Theater & art


Anthony Palocci Jr. and the art of everyday things

Anthony Palocci Jr.

Pat Greenhouse/Globe Staff

Anthony Palocci Jr.

Age: 26

Hometown: Beverly


Think of: Palocci takes on June Cleaver’s subject matter — the most mundane details of domestic interiors — with the realist’s attention of Wayne Thiebaud, the rough-edged paint application of Philip Guston, and a zingy color sense, his warm tones sometimes veiled in gray.

What caught our eye: Palocci’s canvas “Take-out,” now up in “Reveal,” an exhibition at the Hallway Gallery in Jamaica Plain — a gorgeously painted interior of a wide-open takeout container, snappily geometric in shades of gray with luscious undercoats of red seeping through.

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Light-bulb moment: “For a long time, I was thinking a lot about what to paint, trying to think of a situation or narrative. Then it was literally turning the lights on and seeing what was directly in front of me.” That includes: the inside of an empty refrigerator, an air conditioning window unit, and burners on a stovetop.

Biggest thrill: “I spoke to [painter] Will Barnet on the phone before he passed away [last fall, at 101]. He’s also a Beverly native. We were supposed to meet up. I think he’s a great painter. He’s a compositional genius. He makes no distinction between a cat and a person in his earlier works, and you see that balance, too, in his abstractions.”

Biggest surprise: Palocci has been tapped for the 2013 deCordova Biennial, opening in October. “Knowing more people are going to see the work somehow makes the paintings mean more. I would make them anyway, but the fact that they are going to be seen in this context is very rewarding.”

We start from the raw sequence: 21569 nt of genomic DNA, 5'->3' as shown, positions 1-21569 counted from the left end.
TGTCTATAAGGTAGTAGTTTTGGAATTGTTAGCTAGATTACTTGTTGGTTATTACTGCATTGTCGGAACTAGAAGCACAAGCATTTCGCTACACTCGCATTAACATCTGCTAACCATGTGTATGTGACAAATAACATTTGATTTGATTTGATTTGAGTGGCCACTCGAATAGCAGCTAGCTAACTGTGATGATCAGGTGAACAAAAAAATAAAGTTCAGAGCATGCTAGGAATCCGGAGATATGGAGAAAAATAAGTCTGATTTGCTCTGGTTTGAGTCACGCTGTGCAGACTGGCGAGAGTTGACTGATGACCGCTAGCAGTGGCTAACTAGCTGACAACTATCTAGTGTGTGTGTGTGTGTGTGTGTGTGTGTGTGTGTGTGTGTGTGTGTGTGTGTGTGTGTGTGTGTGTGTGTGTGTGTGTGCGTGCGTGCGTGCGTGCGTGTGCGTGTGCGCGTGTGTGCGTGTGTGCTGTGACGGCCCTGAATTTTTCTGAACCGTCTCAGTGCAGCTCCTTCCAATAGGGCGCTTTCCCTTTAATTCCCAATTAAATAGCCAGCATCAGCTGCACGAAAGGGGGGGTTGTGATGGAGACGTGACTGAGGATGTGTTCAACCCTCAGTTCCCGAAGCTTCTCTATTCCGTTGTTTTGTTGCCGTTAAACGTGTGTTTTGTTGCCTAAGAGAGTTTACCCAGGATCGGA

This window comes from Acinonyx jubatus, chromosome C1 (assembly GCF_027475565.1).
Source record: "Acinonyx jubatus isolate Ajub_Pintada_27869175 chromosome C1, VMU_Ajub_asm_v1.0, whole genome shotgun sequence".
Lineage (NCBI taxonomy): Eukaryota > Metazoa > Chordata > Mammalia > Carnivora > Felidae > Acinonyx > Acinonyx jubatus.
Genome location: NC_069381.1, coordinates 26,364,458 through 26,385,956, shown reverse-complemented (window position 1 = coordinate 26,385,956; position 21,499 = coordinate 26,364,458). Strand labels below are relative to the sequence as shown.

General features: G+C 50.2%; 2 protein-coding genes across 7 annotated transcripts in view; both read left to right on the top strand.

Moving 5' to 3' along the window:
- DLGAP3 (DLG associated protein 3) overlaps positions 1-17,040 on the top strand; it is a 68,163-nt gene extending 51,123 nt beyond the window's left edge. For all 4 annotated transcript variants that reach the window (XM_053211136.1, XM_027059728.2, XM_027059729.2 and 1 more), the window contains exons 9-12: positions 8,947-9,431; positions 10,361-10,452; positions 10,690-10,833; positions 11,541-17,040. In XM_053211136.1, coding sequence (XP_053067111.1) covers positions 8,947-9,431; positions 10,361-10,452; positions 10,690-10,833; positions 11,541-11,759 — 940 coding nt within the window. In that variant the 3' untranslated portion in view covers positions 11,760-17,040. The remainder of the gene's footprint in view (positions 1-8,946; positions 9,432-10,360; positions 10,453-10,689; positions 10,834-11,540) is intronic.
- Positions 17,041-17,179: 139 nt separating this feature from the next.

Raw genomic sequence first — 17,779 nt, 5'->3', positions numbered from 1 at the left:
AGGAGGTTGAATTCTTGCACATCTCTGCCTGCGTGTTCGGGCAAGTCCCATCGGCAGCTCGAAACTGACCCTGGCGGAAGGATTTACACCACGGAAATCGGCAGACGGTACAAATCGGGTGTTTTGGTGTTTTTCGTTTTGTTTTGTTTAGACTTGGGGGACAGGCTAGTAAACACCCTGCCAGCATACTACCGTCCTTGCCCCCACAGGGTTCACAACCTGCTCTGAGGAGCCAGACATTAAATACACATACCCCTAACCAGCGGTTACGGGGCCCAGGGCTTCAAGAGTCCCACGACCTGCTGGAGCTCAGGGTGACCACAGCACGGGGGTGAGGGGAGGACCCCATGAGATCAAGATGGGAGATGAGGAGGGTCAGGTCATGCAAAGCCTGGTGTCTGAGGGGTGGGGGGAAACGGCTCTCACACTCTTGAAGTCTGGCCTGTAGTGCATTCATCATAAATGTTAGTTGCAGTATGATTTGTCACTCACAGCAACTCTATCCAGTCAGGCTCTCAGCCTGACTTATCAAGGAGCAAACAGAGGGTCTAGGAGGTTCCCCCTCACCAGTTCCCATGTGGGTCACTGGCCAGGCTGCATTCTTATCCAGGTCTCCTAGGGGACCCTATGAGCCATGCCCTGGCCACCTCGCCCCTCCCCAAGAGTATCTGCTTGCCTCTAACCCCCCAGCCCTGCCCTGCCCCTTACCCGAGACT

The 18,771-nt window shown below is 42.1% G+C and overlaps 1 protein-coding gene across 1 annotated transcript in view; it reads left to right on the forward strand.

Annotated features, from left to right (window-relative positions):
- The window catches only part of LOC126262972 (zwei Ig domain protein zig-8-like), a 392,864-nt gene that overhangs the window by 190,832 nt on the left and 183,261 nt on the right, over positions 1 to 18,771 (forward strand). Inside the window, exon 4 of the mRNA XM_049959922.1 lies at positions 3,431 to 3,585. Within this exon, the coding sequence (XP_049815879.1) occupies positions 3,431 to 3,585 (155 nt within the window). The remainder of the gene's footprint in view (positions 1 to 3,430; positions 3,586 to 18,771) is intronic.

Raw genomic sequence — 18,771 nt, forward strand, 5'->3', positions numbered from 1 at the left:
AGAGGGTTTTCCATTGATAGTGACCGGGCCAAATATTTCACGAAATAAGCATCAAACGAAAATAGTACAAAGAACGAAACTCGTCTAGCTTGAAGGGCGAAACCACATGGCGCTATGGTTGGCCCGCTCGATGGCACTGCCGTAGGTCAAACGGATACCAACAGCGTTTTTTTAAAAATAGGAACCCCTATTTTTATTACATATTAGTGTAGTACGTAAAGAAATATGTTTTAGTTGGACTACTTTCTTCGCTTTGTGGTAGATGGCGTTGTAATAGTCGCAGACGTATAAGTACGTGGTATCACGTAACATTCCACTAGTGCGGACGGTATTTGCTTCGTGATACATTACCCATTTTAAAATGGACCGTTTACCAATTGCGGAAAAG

Inspired by: “My most direct influences have been my professors, Tim Harney, Nat Meade, and Ross Neher.” Also: Hans Hofmann, Balthus, Thomas Nozkowski, and Forrest Bess.

Aspires to: “I want to make a career out of painting and teaching.”

For good luck: As a studio ritual, “I drink coffee. I have studio clothes I wear, and I turn on NPR, and when I have enough change in my pocket I’ll get a cornbread muffin.”

What people should know: “Those
everyday things are just there, and what happens around them will always be happening. Even though X, Y, or Z happened today, I still have to do the dishes. At the end of the day, there are all the things around no matter how I feel or what someone just said to me. They’ll be there even after I am.”

Coming soon: The 2013 deCordova Biennial, and a solo show at et al projects in Brooklyn, N.Y., next spring.,,


Cate McQuaid can be reached at
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